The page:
Subject: Re: VHDL vs. schematic entry
From: Greg Neff <gregneff@my-deja.com>
Date: Thu, 25 Nov 1999 03:51:48 GMT
Links: << >>  << T >>  << A >>
In article <S0Y8OAj5xsgDRoKM1sl4YlEpHfzg@4ax.com>,
John Larkin <jjlarkin@highlandtechnologySnipThis.com> wrote:

> Greg,
>
> the final product *must* be thoroughly tested,

Yup, you gotta test every "shall" in the spec.

> so this testing is potentially
> redundant with FPGA simulation.

True.

> Lots of things can go wrong in the non-FPGA
> hardware and software,

Murphy is an optimist.

> so it seems scairy to me to assume that a product works
> just because one simulation predicts that it does.

I don't think we are talking about making that kind of assumption, or
saying that FPGA functionality can be extended to imply system
functionality.  Don't get me wrong here, I don't entirely disagree with
your opinion.  Certainly, a simulation is no good if the stimulus does
not properly mimic what actually is present in the system (garbage in,
garbage out).  This is a *big* problem with simulation (just ask the
SPICE guys).

> If the FPGA design is flat
> DOA, and you can't even begin to test the final product, you can
blame that
> situation on  a) failure to simulate or  b) sloppy design, depending
on how you
> feel about these things. But the same applies to the PCB layout, the
uP code,
> and the non-FPGA parts of a design.
>

Hmmm. I don't think that I'm saying that simulation is a replacement
for sound design.  I think the "correct by design" approach is the best
way to go, since there is less time spent on fixing things later.
Still, I have been doing this stuff for too long to believe that anyone
can produce a 25-page FPGA schematic, including state machines, digital
PLLs, etc., and expect it to run right out of the chute.

> Without being *too* obnoxious about it,

No problem, I like a good discussion :)

>I think that moderately complex FPGA
> designs can be done efficiently using schematics. If they are
designed and
> checked carefully, any bugs can be found at the product qualification
test
> level (which we are obliged to do anyway) and, if the design and
documentation
> are good, fixed quickly and easily.
>

I mostly agree with this statement.  I am very comfortable with
schematic entry (I use Viewlogic), which is why I am questioning the
need to go to VHDL. I am not convinced that I need VHDL, which is why I
posted the set of questions.  I appreciate your opinions on this.

However, the VHDL question is separate from the simulation issue that
we seem to be debating. I am convinced that running simulations on my
schematic based designs helps to validate portions of a design that
can't be tested, such as forcing a state machine to an illegal state.
Also, I know that simulations have saved me lots of time in
troubleshooting quirky problems, where I needed to have a high degree
of visibility into the logic.

Simulation is not, and never will be, a replacement for proper design
methodology or thorough system testing. I view simulation as another
tool in my toolbox, but I wouldn't want give up that tool.  For
example, I had a packet converter design that was experiencing a bit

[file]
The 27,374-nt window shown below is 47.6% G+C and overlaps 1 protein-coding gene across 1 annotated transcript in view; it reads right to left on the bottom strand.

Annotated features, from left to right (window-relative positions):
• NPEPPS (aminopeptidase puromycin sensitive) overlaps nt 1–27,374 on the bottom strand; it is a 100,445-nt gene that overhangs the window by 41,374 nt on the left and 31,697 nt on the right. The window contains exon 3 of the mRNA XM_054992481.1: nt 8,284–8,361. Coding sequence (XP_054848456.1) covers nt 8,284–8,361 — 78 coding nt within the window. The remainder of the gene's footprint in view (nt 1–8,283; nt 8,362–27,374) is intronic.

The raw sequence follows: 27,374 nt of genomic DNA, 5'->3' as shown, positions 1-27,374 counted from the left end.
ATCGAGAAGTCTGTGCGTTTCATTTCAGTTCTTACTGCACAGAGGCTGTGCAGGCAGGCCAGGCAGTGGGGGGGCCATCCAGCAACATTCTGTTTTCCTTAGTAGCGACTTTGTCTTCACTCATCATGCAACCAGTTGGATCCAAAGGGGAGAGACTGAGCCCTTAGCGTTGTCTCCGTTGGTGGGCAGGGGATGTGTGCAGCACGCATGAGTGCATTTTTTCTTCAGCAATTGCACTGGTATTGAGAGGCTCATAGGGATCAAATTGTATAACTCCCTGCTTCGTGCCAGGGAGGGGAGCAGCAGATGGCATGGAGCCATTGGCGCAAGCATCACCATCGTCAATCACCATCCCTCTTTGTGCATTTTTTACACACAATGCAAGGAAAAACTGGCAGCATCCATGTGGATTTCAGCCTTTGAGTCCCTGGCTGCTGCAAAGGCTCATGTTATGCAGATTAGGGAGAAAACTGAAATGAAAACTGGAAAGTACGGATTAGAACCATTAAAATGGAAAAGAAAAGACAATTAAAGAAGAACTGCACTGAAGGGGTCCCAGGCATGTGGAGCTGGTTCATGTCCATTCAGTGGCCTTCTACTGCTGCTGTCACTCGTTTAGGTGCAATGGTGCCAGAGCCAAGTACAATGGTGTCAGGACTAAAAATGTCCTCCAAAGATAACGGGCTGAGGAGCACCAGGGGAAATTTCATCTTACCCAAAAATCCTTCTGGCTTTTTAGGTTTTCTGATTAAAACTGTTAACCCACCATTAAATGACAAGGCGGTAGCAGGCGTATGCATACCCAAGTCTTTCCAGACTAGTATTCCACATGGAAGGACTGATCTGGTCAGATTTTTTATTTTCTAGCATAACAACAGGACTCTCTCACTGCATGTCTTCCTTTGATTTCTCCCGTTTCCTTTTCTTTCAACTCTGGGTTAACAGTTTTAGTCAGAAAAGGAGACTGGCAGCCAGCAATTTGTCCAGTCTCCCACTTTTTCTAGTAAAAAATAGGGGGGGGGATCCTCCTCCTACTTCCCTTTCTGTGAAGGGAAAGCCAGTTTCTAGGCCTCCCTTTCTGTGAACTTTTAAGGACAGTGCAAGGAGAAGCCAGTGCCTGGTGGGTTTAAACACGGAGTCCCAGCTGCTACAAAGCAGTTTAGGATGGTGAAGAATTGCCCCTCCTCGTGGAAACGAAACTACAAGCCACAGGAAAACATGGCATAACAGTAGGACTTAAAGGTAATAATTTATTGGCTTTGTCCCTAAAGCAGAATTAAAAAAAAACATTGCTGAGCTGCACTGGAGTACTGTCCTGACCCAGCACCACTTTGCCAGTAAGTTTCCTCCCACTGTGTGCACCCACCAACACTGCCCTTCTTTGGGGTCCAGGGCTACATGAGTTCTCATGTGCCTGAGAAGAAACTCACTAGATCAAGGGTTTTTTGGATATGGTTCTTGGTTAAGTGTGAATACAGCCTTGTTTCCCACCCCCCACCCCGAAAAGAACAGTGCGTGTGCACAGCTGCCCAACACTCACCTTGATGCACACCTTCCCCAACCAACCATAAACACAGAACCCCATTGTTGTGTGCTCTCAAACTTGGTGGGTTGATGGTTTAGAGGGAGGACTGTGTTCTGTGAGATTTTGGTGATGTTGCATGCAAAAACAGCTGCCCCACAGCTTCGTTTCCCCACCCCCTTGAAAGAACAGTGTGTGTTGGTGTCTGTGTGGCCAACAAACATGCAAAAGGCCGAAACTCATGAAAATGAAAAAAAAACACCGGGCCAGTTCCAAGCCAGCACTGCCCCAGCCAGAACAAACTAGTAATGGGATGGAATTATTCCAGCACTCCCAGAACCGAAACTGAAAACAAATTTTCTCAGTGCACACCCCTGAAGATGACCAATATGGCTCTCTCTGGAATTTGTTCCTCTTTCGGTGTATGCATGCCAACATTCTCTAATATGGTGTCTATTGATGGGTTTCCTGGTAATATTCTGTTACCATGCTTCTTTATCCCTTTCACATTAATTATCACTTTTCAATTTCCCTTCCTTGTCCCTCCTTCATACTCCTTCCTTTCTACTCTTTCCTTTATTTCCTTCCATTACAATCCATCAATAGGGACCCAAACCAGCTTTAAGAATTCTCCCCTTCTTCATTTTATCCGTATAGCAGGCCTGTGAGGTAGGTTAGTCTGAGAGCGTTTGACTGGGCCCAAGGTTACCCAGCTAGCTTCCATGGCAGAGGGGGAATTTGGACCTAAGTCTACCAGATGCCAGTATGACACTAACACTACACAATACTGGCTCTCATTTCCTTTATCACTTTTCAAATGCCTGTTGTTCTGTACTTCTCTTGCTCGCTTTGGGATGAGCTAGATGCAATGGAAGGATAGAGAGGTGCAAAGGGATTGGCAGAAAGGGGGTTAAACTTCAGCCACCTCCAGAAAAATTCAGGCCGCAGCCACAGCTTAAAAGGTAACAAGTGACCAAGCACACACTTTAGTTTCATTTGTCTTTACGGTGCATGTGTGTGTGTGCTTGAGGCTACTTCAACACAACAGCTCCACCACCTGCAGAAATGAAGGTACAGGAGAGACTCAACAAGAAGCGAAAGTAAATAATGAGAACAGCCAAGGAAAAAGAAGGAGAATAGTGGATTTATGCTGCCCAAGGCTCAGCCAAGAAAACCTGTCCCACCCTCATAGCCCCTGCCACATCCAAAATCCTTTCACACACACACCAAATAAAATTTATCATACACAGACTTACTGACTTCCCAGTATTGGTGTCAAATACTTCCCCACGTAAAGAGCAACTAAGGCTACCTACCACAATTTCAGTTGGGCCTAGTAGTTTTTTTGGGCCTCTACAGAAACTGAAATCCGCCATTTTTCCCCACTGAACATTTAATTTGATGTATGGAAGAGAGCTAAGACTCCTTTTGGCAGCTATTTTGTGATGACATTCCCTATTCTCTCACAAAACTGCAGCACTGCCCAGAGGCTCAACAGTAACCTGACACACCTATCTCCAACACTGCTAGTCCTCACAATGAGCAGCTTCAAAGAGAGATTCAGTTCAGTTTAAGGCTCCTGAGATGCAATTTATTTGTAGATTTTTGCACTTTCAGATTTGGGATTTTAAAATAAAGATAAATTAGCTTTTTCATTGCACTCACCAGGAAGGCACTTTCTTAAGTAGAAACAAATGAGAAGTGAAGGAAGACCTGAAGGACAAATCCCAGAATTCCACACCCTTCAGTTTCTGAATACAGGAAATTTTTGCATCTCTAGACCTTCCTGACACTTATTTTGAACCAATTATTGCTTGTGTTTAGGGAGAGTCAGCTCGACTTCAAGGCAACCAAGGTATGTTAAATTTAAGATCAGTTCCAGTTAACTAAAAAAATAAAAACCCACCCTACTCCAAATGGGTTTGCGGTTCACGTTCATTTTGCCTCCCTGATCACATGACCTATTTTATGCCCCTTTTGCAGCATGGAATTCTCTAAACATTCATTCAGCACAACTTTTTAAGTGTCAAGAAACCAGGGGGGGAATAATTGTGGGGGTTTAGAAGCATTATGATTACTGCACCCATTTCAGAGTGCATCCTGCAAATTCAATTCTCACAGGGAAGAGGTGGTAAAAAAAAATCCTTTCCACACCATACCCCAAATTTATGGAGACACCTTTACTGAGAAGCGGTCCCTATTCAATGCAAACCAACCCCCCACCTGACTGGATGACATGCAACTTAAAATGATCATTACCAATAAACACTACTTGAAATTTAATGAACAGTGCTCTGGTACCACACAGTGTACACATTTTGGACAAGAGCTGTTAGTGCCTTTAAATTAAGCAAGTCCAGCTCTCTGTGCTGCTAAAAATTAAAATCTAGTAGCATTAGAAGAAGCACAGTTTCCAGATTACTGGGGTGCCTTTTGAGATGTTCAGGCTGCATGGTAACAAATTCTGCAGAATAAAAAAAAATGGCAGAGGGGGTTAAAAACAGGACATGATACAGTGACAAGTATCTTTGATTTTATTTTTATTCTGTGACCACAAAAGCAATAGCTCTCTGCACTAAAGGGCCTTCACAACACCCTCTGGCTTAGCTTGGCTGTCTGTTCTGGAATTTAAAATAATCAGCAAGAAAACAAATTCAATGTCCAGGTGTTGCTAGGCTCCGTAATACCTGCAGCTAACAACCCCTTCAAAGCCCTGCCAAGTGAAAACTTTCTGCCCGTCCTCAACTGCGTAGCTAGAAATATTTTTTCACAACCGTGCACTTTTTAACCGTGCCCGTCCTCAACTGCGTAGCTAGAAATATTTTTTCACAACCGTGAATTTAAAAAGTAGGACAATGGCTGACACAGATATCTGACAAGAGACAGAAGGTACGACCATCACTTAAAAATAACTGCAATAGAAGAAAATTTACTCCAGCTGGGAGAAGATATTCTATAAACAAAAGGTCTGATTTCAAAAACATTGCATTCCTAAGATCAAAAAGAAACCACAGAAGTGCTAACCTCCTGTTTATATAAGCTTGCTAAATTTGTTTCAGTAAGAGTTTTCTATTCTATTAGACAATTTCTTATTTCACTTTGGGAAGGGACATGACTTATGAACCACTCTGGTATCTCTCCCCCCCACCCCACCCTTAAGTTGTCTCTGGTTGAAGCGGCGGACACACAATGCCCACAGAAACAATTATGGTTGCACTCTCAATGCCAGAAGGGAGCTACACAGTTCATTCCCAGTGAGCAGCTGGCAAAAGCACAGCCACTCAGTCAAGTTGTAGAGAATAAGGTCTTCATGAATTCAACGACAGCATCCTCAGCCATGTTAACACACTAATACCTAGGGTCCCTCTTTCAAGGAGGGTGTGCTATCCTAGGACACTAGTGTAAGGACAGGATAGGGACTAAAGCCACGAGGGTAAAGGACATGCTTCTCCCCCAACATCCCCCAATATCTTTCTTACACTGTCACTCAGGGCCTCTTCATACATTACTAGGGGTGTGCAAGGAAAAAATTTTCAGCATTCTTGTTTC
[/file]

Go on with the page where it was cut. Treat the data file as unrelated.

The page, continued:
error rate of about 1 in 100,000.  On the test bench, everything looked
perfect on the instrumentation.  I ran some simulations, and found that
during entry I had incorrectly wired a gate that was there to handle a
low-probability boundary condition.  I fixed the gate, and the bit
errors were gone.  I would have *never* figured that out with a scope
test bench.

Bottom line is that I agree with your statements about schematic design
methodology, but I don't agree that simulation is a bad thing (if it is
used properly).

--
Greg Neff
VP Engineering
*Microsym* Computers Inc.
greg@guesswhichwordgoeshere.com

Sent via Deja.com http://www.deja.com/

Article: 19032
Subject: Re: VHDL vs. schematic entry
From: John Larkin <jjlarkin@highlandSnipSniptechnology.com>
Date: Wed, 24 Nov 1999 20:24:55 -0800
Links: << >>  << T >>  << A >>
On Thu, 25 Nov 1999 03:51:48 GMT, Greg Neff <gregneff@my-deja.com>
wrote:

|However, the VHDL question is separate from the simulation issue that
|we seem to be debating. I am convinced that running simulations on my
|schematic based designs helps to validate portions of a design that
|can't be tested, such as forcing a state machine to an illegal state.

Greg,

that statement intrigued me. Around here, we've debated some about the
'illegal state' issue. The positions are...

1. Any state machine should be able to walk its way out of any illegal
state into a correct sequence

or

2. Bull! If something's impossible, you don't need to worry about it.
If a state machine gets into an impossible state, then the FPGA is
broken. After all, if software gets into an impossible state (like the
PC in the middle of a data table or somesuch) then it's crashed.

(sorry about bringing up an even-less relevant point!)

Ideas?

John

==

A little nonsense now and then,
is cherished by the wisest men.

- Willy Wonka

Article: 19033
Subject: Re: VHDL vs. schematic entry
From: Robert Sefton <rsefton@home.com>
Date: Thu, 25 Nov 1999 04:27:25 GMT
Links: << >>  << T >>  << A >>
John Doe wrote:
>
> VHDL or Verilog is the only way to go for many reasons.
>
> 1. Re-use is as simple as cut and paste (almost)

As many have pointed out in these threads, re-use is in many ways
still a pipe dream. It works well for a limited number of
functions if someone takes the time to write a fully parameterized
(and usually FPGA vendor-specific) library. Then you still usually
have to check what the synthesis tool spit out to make sure it
didn't do something stupid. Cut and paste, or copying and
modifying modules, is unfortunately the way it usually goes in my
experience. But that's not the way re-use was envisioned by the
VHDL creators. Look at the IP market. A loser business if there
ever was one, and one reason is that most designs require some
kind of special tweak to most common functions. The other big